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Size of CPAN

by tomazos (Deacon)
on Sep 27, 2005 at 14:08 UTC ( #495379=perlquestion: print w/replies, xml ) Need Help??

tomazos has asked for the wisdom of the Perl Monks concerning the following question:

Motivated by The State of the Onion 9 and the ignorance of the Slashdot reaction - as <joke>self-appointed Perl PR guy for the next 20 seconds </joke>, could someone please tell me what the total number of lines of Perl code that are contained within the CPAN archive?

Recommend use of this number as an advocacy tool.

Update: Good work itub. I think we should ignore the man-hour calculations which are a bit of an eye-roller.

The answer is over 15,000,000 lines of code - and it's all freely available to reuse. Isn't that cool?


Andrew Tomazos  |  |

Replies are listed 'Best First'.
Re: Size of CPAN
by itub (Priest) on Sep 27, 2005 at 14:29 UTC
Re: Size of CPAN
by dragonchild (Archbishop) on Sep 27, 2005 at 15:10 UTC
    I think we should ignore the man-hour calculations which are a bit of an eye-roller.

    Really? And why should that be? Let's take a look at the hours I've spent on Excel::Template.

    • I wrote E::T as a fork of PDF::Template, which I had taken over from Dave Ferrance. I would estimate he had spent between 100 and 250 hours on the 0.05 version. My initial release took 4 weeks to test, which is 160 hours, plus about 40 hours of design help and testing from a coworker. (200-450 hours)
    • The actual forking of E::T took about 4 days, resulting in an initial release cost of 30 hours. (230-480 hours)
    • I've released 24 updates to E::T. The minimum amount of work to release an update to a CPAN module is 2 hours. I generally put in about 5-20 hours per release, averaging about 10 hours per release. So, that's 12 hours per release, on average. So, 24 * 12 is 288 hours. (518-768 hours)
    So, let's call it 600 hours of work put into Excel::Template. At a measly $25/hr (which is what sloccount appears to use), that's $15,000. For one distribution. CPAN has over 7000 distros. If we assume E::T has an low-to-average cost (which I would say is about fair, given the Acme namespace vs. DBI or CGI), then that's a minimum of $105 million dollars. Hmm ...

    My criteria for good software:
    1. Does it work?
    2. Can someone else come in, make a change, and be reasonably certain no bugs were introduced?
      I was not suggesting in any-way-shape-or-form that contributions to CPAN don't have monetary value.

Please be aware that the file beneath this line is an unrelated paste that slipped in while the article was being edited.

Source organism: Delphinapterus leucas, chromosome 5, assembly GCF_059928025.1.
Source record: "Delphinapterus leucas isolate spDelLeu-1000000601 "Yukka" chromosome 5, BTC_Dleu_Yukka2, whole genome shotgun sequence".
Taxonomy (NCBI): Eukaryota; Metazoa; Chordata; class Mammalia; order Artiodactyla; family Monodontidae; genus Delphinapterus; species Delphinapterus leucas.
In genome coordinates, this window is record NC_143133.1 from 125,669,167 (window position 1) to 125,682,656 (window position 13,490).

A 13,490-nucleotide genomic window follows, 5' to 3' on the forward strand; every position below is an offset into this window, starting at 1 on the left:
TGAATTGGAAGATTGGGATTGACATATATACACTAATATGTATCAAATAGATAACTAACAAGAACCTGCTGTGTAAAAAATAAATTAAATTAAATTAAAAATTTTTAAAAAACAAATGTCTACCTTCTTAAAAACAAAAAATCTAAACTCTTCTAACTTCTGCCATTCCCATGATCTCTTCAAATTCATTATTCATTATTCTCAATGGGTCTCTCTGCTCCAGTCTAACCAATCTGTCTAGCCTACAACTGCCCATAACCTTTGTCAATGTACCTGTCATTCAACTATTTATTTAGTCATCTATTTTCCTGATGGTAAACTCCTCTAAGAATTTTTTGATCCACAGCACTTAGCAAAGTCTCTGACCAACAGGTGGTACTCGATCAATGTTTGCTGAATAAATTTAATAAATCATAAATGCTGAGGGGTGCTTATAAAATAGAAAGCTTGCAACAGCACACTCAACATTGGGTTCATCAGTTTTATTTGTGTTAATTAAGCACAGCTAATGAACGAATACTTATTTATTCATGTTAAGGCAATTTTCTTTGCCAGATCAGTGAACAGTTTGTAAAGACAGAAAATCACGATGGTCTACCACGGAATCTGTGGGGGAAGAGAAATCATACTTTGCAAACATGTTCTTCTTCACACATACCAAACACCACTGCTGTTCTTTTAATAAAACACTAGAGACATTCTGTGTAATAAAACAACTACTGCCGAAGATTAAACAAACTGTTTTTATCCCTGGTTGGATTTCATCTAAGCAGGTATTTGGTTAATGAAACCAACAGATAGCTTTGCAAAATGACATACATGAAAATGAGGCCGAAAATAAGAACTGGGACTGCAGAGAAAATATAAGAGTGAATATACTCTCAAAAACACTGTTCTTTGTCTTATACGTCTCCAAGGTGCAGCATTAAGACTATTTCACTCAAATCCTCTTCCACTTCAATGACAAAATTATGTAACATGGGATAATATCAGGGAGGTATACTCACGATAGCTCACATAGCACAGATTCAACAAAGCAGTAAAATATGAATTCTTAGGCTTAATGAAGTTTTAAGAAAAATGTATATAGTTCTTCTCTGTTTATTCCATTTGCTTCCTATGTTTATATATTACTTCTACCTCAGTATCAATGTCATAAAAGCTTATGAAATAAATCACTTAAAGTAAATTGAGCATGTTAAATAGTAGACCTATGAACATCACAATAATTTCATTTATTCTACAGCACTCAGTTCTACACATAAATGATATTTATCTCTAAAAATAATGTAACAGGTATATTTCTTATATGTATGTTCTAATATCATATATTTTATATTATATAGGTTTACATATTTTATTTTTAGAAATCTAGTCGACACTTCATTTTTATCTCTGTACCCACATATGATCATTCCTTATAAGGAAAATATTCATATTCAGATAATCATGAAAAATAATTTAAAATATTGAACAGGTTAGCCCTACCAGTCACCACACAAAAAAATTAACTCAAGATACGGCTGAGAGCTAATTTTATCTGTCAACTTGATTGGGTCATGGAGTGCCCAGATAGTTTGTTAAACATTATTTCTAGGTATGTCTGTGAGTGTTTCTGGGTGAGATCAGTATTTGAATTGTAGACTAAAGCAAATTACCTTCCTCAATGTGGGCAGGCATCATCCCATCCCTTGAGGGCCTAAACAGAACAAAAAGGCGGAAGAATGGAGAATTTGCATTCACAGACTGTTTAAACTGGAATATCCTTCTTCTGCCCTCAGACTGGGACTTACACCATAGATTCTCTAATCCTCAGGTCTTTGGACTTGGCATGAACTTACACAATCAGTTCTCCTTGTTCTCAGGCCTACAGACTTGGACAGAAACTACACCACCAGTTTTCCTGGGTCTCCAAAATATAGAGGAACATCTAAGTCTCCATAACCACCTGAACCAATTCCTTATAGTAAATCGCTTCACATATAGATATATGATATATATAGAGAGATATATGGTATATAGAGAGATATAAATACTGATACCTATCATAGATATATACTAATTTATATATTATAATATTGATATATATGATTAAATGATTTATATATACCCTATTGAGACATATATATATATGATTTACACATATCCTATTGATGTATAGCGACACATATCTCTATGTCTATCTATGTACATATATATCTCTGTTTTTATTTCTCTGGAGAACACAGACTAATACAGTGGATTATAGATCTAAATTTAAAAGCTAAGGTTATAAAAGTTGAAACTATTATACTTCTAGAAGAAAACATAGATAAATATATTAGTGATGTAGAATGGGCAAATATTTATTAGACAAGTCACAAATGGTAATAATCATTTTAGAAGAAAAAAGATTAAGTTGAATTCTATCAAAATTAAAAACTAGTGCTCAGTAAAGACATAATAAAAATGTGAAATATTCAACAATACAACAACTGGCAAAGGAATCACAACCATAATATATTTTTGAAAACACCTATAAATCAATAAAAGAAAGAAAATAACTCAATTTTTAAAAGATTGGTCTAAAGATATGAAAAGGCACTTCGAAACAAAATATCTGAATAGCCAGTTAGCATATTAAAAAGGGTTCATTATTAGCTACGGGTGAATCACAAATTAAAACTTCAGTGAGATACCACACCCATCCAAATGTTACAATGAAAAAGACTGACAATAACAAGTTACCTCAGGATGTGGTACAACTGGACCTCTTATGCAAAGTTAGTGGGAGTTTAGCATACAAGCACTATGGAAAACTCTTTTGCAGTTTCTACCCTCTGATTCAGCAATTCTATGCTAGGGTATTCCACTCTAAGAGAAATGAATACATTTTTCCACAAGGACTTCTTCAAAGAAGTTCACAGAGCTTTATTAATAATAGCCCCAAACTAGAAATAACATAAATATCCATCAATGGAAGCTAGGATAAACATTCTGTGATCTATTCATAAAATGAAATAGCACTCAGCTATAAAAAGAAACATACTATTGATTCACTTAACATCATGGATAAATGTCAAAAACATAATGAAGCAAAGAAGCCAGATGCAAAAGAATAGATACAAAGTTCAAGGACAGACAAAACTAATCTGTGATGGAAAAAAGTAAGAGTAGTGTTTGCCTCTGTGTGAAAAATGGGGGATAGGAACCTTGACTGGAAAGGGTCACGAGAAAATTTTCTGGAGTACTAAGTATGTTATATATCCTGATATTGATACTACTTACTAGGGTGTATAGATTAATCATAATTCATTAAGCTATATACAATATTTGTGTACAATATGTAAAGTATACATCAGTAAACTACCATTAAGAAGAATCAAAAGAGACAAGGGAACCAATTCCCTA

The point is that it is a statistical calculation.

      People are very wary of marketing information of any kind.

      If you say CPAN is worth $600 million dollars, many readers will be confused - and then go about their day unmoved.

      Many of those that arn't confused, will be skeptical about the calculation method, (not bothering to find out where the figure came from of course) - and then go about their day unmoved.

      On the other hand, 15,000,000 lines of code is a hard fact. Immediately obvious and tangible. Hits you straight between the eyes. Bam. :)


      Andrew Tomazos  |  |
Re: Size of CPAN
by randyk (Parson) on Sep 27, 2005 at 14:29 UTC
Re: Size of CPAN
by chester (Hermit) on Sep 27, 2005 at 14:18 UTC
    From the CPAN FAQ, this link gives the current size of the CPAN. (However not in lines of code, only in bytes.)
      Isn't that in bytes?

      Developers usually talk about N lines of code.

      It would be more useful to say CPAN contains over 1,000,000 (example) lines of freely available source code that...


      Andrew Tomazos  |  |
Re: Size of CPAN
by LTjake (Prior) on Sep 27, 2005 at 20:15 UTC

    Hey, that's a totally cool statistic -- from the 50,000 foot level. And, at a glance, that may be all we would want to look at.

    Looking a little closer, here are a few questions:

    • is 15,000,000 lines of code better than, let's say, 14,000,000 lines code?
    • what percentage is actively maintained?
    • what percentage is duplication (modules that accomplish the same task)
    • what percentage is "production ready"
    • ...and more

    CPANTS tries to answer some of these questions with Kwalitee metrics (and succeeds to some degree). As for the others, I'm not sure we can find an answer -- and maybe it's not important -- I'm just looking at it from a different perspective.


    "Go up to the next female stranger you see and tell her that her "body is a wonderland."
    My hypothesis is that she’ll be too busy laughing at you to even bother slapping you.
    " (src)

      All valid questions.

      It is often commented that CPAN is one of the most impressive parts of "Perl" (along with the flexibility of the language, and the size and supportiveness of the community).

      CPAN is one of Perl's biggest selling points and differentiates it significantly from alternative platforms.

      To understand the value in the 50,000 feet approach, consider the following scenario:

      • You are trying to get a skeptical programmer interested in finding out more about CPAN.
      • They only know a little about Perl and CPAN.
      • You only have time to say eight words to them.

      What is the optimal thing to say in those eight words?

      The best answer I can think of is "CPAN offers 15,000,000 lines of free code."

      The point is that although there is more to the story - people don't always have time to invest in listening to it.


      Andrew Tomazos  |  |

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